Before going into the church, as we were hungry, we stopped at a little café and had some lunch where we enjoyed some yummy pasta.
Then it was on to the Ggantija Temples, a much better preserved megalithic temples site. Here when purchasing our tickets, we learned of the “multisite pass” that granted access to many of the country’s heritage sites that was good for 30 days. For €76 for us both (the over 60 rate) we were set.
This site is the earliest of the megalithic temples on Malta and they are older than the pyramids of Egypt. They are considered to be the world’s second oldest manmade religious structures after Gobekli Tepe in Turkey (if you recall we did visit those last year). The temples are elements of a ceremonial site in a fertility rite. Researchers uncovered many statues, big and small, are associated with such rites.
The temples here face the southeast (the equinox sunrise) and include two finished temples and one incomplete. They are in the typical clover leaf design of the times. It is believed that small spherical stones that were found at these sites were used like ball bearings to move the enormous stone blocks used in building the temples.
Legend has it that a giantess who ate nothing but broad beans and honey, bore a child from a common man. With the child hanging from her shoulder, she built these temples and they were used as places of worship.
Here at Ggantija, you first wander through its museum to learn about the site and see some of the artifacts that were uncovered during the excavation.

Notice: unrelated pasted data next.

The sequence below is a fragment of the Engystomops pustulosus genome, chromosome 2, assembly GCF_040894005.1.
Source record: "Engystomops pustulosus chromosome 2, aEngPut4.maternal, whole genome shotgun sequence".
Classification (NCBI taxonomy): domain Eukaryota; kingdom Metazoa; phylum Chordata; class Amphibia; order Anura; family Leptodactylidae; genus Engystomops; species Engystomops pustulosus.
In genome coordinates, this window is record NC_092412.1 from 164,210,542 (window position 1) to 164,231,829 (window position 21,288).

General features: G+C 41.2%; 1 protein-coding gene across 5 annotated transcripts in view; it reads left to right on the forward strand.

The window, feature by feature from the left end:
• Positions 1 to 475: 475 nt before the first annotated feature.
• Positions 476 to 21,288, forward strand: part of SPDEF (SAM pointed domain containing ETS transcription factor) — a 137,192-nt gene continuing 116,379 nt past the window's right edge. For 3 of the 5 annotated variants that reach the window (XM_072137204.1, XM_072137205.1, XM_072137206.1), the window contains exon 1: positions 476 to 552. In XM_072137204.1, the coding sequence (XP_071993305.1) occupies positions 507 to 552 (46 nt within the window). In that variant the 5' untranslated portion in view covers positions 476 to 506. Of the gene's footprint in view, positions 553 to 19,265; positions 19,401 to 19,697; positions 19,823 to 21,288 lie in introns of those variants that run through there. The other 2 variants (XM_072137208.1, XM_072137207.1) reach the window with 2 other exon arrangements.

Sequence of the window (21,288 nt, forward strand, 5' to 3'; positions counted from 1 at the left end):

Then you wander through the site on a raised boardwalk exploring the various rooms and walls.
Almost directly across from this is the heritage site of Ta’ Kola Windmill.
This is one of the few surviving windmills in the country dating back to the Knights’ Period and its origins goes back to 1725. It was original constructed poorly and was reconstructed in 1780. The name comes from the last miller on the site, Guzeppi Crech, also known as Zeppu ta’ Kola (meaning Joseph, son of Nikola). The miller would blow on a triton shell when the mill was open for operation due to favourable winds. He lived with his family inside the windmill on two floors.
Malta is also famous for the enclosed balconies on its buildings and it did not disappoint. As you drive through the towns, you can see these in many different colours.
You can, of course, find many souvenirs of these balconies:
By now we had decided we’d spend the night in the largest city on Gozo tonight: Victoria. Fran found a place online for €70 with a private bath, Wi-Fi and free parking and we booked it.
We had one more place we wanted to check out before calling it a day: The Blue Hole of Malta. We found free parking near it and walked over.
This is a shot from our friend Google but we couldn’t find the spot to get that shot:
It was low tide so we could actually walk right up to it and did so.
We really wanted to see if from above, and eventually found the trail to get up there. As it was low tide, we did not get to experience the full “blue” effect but could see as water rushed in where it got its name.
Across the parking area was a small inland body of water with a large cave in the cliffs. Although we did not partake, you can take a boat trip across to explore said cave.